How to Grow and Care for Willow Oak Trees


Quercus phellos

What would you create if you could cross an oak and a willow? The willow oak!

Not truly a hybrid of the two, it’s an oak through and through, complete with acorns. But you might mistake the narrow leaves for those of a willow.

Willow oak is a favorite of wildlife, making all kinds of birds, as well as squirrels and other herbivores, extremely happy.

Watching the chipmunks and squirrels collect the nuts for storage has to be one of my favorite things to do in the fall.

A horizontal landscape shot of an ornamental willow oak tree in autumn filled with orange colored foliage.

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This isn’t your mother’s oak, though. Well, unless your mother grew one of these.

There are many cultivars that have an upright, narrow growth habit that makes them perfect for parking strips and lots, and planting closer to homes than you might be able to put a tree otherwise.

They’re easy to grow and more resistant to problems than some other species in the Quercus genus, as well.

Let’s talk all things willow oak. Here’s the lineup of what we’ll discuss in this guide:

If you’d like a rundown of all the pros and cons of willow oaks, please visit our guide (coming soon!).

Ready to get growing? Let’s dive in.

Cultivation and History

The willow oak also goes by the names pin, peach, and swamp chestnut oak.

“Quercus” is the Latin word for oak and “phellos” is Latin for cork, a reference to the texture of the bark of older specimens.

But don’t confuse it with Q. suber, which has the common name “cork oak.” The latter is native to Europe and is used to produce the cork you know and love for making boards and sealing wine bottles.

Willow oaks are, as you probably guessed, part of the oak family.

This species is in the red oak group and grows indigenously across the southeastern US and up the eastern seaboard as far north as New Jersey and as far south as northern Florida, and to the west across Texas and Oklahoma.

It’s also grown across the US in USDA Hardiness Zones 5 to 9 as an ornamental.

Willow oaks are an important source of food for wildlife. They grow best in moist locations like low-lying areas, near streams or irrigation ditches, or on the edges of swamps or lakes.

When mature, they can reach over 100 feet tall and half as wide, but most stay about half that size. Larger specimens are rare but not impossible – one in Tennessee measured 123 feet tall and 100 feet wide!

This species does best below about 1,500 feet in altitude.

A horizontal shot of the green foliage on a branch of a willow oak against a bright blue sky.

The leaves are smooth, narrow, alternate, and green, with a single bristle at the tip. That little bristle is how you can easily determine that it’s a part of the red oak group.

The leaves typically grow about four to five inches long and an inch wide. Light green in the spring, they change to medium green in the summer. 

During the spring, as the leaves are emerging, long greenish-yellow, wind-pollinated catkins form. These plants are monoecious, meaning they have both female and male parts on each tree.

In the fall, the leaves turn golden yellow or brownish-yellow. Unlike those of pin oaks, they don’t persist on the tree until spring, but rapidly drop all at once in the fall, making cleanup easier.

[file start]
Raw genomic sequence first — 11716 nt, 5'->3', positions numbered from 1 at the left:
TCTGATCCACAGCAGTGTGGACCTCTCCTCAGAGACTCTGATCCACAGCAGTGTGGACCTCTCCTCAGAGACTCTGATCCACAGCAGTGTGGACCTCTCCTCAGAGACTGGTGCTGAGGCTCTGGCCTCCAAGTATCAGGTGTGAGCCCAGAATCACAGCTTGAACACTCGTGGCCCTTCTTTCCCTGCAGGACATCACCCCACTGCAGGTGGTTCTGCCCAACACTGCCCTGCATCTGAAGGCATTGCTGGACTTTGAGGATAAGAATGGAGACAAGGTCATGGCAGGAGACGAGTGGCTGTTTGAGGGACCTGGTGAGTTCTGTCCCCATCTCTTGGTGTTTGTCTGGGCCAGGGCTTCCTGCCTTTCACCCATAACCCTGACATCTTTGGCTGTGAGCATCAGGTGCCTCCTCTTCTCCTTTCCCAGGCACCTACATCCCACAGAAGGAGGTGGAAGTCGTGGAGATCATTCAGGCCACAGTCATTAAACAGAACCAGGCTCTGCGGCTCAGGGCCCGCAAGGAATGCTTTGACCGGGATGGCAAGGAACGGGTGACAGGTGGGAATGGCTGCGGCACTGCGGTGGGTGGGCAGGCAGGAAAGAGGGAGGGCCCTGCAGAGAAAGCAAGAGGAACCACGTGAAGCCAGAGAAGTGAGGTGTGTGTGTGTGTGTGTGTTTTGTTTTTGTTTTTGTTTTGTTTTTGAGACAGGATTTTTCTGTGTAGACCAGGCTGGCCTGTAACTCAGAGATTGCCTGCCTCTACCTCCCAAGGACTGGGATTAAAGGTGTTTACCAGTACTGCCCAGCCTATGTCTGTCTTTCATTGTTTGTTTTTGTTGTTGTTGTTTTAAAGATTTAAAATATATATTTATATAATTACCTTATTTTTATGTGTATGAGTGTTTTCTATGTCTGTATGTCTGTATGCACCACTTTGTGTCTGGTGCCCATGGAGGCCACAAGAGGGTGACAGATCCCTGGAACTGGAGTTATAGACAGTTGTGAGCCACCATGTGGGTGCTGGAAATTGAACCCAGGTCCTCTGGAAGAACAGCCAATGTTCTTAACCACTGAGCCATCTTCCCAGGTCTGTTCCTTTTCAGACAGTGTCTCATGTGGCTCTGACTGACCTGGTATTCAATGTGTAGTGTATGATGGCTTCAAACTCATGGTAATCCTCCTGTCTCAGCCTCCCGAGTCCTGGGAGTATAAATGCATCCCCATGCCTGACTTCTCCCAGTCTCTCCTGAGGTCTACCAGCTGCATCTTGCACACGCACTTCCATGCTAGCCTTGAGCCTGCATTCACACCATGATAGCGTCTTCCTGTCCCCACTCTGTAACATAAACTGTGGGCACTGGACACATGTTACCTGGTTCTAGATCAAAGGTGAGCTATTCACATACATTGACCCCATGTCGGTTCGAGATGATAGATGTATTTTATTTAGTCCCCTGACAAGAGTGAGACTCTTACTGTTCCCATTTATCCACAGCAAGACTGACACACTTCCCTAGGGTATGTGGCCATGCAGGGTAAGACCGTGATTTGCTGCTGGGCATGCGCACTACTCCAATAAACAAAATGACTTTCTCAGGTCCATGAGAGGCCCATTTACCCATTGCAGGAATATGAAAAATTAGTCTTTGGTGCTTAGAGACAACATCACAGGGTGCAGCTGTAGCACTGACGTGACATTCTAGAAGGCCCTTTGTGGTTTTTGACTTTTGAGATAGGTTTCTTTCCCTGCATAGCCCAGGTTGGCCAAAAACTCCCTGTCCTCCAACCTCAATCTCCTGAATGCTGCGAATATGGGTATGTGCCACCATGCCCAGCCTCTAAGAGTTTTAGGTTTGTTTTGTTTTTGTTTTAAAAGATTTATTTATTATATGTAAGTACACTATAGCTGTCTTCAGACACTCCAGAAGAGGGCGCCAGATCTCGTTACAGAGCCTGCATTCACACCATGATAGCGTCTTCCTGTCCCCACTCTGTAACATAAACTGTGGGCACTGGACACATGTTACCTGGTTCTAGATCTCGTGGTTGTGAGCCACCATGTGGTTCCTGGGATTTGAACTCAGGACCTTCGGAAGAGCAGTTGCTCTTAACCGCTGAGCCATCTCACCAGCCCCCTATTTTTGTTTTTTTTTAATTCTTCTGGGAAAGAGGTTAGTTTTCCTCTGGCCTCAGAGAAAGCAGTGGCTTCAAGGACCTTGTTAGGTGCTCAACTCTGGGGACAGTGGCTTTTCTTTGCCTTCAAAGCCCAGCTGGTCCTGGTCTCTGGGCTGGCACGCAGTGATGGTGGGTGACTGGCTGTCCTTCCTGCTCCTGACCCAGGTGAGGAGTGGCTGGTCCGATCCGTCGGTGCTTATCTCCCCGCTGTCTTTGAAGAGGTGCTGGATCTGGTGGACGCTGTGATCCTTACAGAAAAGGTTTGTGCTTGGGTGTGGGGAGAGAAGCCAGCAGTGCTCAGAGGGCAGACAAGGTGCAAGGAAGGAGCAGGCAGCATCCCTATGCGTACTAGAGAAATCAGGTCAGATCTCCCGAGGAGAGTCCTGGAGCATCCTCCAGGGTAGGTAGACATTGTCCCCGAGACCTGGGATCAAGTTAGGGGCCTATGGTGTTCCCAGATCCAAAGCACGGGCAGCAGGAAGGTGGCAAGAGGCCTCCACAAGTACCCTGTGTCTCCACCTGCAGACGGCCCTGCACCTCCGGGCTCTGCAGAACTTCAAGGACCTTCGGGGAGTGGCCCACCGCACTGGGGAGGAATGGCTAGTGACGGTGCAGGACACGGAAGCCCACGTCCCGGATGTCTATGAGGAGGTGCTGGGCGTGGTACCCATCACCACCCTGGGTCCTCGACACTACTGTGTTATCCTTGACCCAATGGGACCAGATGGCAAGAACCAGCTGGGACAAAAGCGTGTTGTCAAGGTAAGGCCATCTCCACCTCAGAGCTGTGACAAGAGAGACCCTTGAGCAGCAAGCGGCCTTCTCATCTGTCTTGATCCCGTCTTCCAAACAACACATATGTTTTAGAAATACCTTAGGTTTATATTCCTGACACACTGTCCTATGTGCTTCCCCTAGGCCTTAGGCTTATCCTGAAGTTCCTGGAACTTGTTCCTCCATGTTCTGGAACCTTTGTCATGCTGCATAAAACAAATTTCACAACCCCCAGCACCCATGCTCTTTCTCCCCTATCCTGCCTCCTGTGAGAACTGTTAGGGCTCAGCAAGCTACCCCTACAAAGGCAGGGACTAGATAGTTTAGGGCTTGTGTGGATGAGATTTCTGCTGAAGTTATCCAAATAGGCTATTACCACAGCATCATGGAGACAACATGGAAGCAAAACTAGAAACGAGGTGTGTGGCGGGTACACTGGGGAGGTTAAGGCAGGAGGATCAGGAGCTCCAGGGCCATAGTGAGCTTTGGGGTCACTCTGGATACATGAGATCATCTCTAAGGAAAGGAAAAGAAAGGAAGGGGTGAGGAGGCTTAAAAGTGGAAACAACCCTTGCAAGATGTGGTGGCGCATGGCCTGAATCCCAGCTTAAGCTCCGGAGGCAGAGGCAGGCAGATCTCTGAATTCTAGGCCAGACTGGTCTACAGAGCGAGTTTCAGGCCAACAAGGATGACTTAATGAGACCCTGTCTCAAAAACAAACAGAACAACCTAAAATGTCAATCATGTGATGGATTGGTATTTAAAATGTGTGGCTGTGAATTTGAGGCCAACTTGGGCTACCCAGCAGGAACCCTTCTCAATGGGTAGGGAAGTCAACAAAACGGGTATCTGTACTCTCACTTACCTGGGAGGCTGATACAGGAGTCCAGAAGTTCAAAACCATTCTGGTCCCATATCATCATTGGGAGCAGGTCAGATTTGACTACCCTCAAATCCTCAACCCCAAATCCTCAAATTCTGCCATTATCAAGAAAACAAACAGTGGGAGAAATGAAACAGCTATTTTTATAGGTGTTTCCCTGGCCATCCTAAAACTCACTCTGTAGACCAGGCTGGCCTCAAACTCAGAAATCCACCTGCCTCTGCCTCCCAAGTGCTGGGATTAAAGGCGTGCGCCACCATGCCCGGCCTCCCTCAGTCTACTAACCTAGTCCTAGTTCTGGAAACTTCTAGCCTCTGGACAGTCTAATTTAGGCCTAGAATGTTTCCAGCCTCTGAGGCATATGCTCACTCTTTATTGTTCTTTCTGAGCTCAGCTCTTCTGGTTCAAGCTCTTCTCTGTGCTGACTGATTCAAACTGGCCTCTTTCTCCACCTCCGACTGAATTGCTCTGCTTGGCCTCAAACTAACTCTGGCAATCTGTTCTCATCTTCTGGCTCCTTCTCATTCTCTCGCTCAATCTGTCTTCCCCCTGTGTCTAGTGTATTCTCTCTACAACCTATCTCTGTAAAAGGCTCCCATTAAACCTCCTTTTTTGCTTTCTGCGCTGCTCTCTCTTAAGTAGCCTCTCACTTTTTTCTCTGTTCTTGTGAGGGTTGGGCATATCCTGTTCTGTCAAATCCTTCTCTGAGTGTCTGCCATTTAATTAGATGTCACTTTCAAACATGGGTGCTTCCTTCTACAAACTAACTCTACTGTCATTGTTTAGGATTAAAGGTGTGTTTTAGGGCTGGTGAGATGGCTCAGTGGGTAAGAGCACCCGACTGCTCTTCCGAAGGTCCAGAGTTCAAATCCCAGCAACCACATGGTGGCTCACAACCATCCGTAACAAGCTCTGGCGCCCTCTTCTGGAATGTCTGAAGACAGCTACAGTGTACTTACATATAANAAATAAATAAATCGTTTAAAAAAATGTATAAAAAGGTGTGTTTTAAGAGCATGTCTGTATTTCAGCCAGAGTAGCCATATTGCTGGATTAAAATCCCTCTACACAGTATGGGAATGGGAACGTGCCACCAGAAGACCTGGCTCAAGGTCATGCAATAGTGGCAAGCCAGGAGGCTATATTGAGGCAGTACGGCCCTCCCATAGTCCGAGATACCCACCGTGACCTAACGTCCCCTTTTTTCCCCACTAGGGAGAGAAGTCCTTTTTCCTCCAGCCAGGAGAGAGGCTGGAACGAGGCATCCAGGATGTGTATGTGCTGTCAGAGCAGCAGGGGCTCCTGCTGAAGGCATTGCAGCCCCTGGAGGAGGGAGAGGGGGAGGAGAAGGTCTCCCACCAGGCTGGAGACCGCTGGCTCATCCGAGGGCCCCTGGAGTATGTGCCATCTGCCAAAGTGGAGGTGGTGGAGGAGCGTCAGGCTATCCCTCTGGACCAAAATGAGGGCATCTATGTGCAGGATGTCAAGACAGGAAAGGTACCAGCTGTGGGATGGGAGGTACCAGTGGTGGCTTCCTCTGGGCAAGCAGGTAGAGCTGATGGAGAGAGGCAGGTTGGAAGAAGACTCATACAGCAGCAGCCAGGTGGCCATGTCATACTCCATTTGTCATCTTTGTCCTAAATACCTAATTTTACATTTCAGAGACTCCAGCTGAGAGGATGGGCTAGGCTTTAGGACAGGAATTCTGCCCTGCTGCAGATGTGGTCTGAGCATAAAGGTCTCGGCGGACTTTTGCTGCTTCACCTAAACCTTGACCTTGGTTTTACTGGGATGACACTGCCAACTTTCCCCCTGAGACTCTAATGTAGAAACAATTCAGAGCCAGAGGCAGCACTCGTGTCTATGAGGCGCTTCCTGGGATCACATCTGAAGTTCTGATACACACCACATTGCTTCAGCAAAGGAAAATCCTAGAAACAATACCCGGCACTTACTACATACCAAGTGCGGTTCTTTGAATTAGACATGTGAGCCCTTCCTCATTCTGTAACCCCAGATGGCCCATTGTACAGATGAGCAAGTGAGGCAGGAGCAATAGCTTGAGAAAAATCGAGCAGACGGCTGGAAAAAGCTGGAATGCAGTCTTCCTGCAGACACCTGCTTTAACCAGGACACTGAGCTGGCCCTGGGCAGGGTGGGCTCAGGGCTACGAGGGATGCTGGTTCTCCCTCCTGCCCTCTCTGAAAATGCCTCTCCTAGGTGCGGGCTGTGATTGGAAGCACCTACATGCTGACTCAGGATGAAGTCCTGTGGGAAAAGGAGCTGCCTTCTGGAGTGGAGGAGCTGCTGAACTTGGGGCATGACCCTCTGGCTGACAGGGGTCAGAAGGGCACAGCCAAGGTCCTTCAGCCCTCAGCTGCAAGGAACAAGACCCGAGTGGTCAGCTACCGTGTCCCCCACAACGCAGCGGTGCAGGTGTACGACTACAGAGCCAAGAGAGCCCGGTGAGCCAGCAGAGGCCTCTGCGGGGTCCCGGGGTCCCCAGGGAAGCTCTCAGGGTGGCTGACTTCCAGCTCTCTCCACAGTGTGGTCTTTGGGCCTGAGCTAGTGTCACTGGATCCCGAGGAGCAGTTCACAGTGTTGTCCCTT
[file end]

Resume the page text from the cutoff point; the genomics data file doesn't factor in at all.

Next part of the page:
The acorns, which take two years to mature, are some of the smallest in the genus and most fail to grow even to half an inch in length.

Despite their diminutive size, the willow oak is a vigorous producer, which means there are mature acorns available every year, with some on each tree maturing in alternate years for a perpetual annual harvest.

Young specimens have gray bark, which turns dark gray-brown with age and develops deep furrows.

The young seedlings can grow rapidly, up to five feet in two years. From there, this species has a moderate growth rate, slowing down to about a foot per year.

Willow Oak Propagation

Whether you buy a young plant at a nursery or you want to plant an acorn you found, there are several ways to add this plant to your world.

From Seed

Because willow oaks readily hybridize in the wild so propagating seed is unreliable, we don’t recommend this method. But we’ll provide you with the outline of what’s required in case it’s something you’re interested in.

The seeds should be cold stratified at 33 to 40°F for three months before you plant. The easiest way of doing this is to put them in moistened sphagnum moss in the refrigerator. Remove the caps from the acorns first, if they’re still attached.

A vertical close up of a green willow oak acorn against a white background.

In the spring, when the days are consistently above freezing, prepare a seedbed with lots of well-rotted compost and plant each acorn.

Sink each seed about two inches deep and place three or four in each area to ensure at least one germinates.

The seeds can be planted about two feet apart if you plan to transplant some of the seedlings, or at least 20 feet apart if you intend to leave them in place.

Cover the area with an inch or so of leaf litter. Keep the soil moist but not wet. If multiple seeds germinate in one spot, pull the smaller seedlings.

From Cuttings

True willow (Salix spp.) cuttings are exceptionally easy to root. Oak willow isn’t quite so easy. Consider it a five on a scale of one to 10.

Before you start cutting, work in some well-rotted compost in the area where you want to plant your new willow oak.

Create a hole in the soil a few inches deep using a pencil or chopstick. Create another hole or two a few inches away. 

Look for flexible, pencil-sized branches in the spring. Cut a six- to nine-inch-long piece at a 45-degree angle, right below a leaf node, and remove all but one or two leaves at tip.

Take several cuttings for each tree you want to grow.

A vertical product photo of a small jar of Bontone II Rooting Powder hormone.

Bontone II Rooting Powder